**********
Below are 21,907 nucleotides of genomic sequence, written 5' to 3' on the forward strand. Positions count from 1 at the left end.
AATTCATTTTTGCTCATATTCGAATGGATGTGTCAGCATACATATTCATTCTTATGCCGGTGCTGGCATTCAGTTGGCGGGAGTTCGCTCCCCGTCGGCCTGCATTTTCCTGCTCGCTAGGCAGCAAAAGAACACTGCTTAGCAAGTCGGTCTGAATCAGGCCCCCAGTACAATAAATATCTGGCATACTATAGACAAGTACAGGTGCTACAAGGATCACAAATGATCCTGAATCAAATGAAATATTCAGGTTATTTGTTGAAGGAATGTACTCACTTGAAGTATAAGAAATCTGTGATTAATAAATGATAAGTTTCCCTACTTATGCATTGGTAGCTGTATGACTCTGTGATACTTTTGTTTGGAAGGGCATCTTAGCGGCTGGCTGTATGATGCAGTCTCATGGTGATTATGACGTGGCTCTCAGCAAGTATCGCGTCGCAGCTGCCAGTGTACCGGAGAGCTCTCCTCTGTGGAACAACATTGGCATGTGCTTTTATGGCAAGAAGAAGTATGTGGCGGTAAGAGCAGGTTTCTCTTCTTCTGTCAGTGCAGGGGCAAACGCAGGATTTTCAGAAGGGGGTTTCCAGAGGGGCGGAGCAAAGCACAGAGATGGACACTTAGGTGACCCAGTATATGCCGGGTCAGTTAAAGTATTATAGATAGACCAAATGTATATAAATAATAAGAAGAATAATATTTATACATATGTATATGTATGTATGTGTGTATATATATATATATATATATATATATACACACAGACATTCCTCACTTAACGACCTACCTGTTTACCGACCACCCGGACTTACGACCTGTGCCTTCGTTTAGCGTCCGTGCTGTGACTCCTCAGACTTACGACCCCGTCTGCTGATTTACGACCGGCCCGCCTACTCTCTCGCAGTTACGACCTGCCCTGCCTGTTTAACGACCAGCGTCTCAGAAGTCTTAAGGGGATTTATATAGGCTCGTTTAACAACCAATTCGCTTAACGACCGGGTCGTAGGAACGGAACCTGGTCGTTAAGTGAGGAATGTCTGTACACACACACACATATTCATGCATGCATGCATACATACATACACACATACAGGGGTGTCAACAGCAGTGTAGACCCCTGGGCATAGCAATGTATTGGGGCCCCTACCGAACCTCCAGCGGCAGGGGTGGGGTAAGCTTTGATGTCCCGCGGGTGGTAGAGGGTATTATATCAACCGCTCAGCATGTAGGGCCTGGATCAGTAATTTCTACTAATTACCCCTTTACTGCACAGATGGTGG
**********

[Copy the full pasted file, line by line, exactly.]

Below are 21,907 nucleotides of genomic sequence, written 5' to 3' on the forward strand. Positions count from 1 at the left end.
AATTCATTTTTGCTCATATTCGAATGGATGTGTCAGCATACATATTCATTCTTATGCCGGTGCTGGCATTCAGTTGGCGGGAGTTCGCTCCCCGTCGGCCTGCATTTTCCTGCTCGCTAGGCAGCAAAAGAACACTGCTTAGCAAGTCGGTCTGAATCAGGCCCCCAGTACAATAAATATCTGGCATACTATAGACAAGTACAGGTGCTACAAGGATCACAAATGATCCTGAATCAAATGAAATATTCAGGTTATTTGTTGAAGGAATGTACTCACTTGAAGTATAAGAAATCTGTGATTAATAAATGATAAGTTTCCCTACTTATGCATTGGTAGCTGTATGACTCTGTGATACTTTTGTTTGGAAGGGCATCTTAGCGGCTGGCTGTATGATGCAGTCTCATGGTGATTATGACGTGGCTCTCAGCAAGTATCGCGTCGCAGCTGCCAGTGTACCGGAGAGCTCTCCTCTGTGGAACAACATTGGCATGTGCTTTTATGGCAAGAAGAAGTATGTGGCGGTAAGAGCAGGTTTCTCTTCTTCTGTCAGTGCAGGGGCAAACGCAGGATTTTCAGAAGGGGGTTTCCAGAGGGGCGGAGCAAAGCACAGAGATGGACACTTAGGTGACCCAGTATATGCCGGGTCAGTTAAAGTATTATAGATAGACCAAATGTATATAAATAATAAGAAGAATAATATTTATACATATGTATATGTATGTATGTGTGTATATATATATATATATATATATATATACACACAGACATTCCTCACTTAACGACCTACCTGTTTACCGACCACCCGGACTTACGACCTGTGCCTTCGTTTAGCGTCCGTGCTGTGACTCCTCAGACTTACGACCCCGTCTGCTGATTTACGACCGGCCCGCCTACTCTCTCGCAGTTACGACCTGCCCTGCCTGTTTAACGACCAGCGTCTCAGAAGTCTTAAGGGGATTTATATAGGCTCGTTTAACAACCAATTCGCTTAACGACCGGGTCGTAGGAACGGAACCTGGTCGTTAAGTGAGGAATGTCTGTACACACACACACATATTCATGCATGCATGCATACATACATACACACATACAGGGGTGTCAACAGCAGTGTAGACCCCTGGGCATAGCAATGTATTGGGGCCCCTACCGAACCTCCAGCGGCAGGGGTGGGGTAAGCTTTGATGTCCCGCGGGTGGTAGAGGGTATTATATCAACCGCTCAGCATGTAGGGCCTGGATCAGTAATTTCTACTAATTACCCCTTTACTGCACAGATGGTGG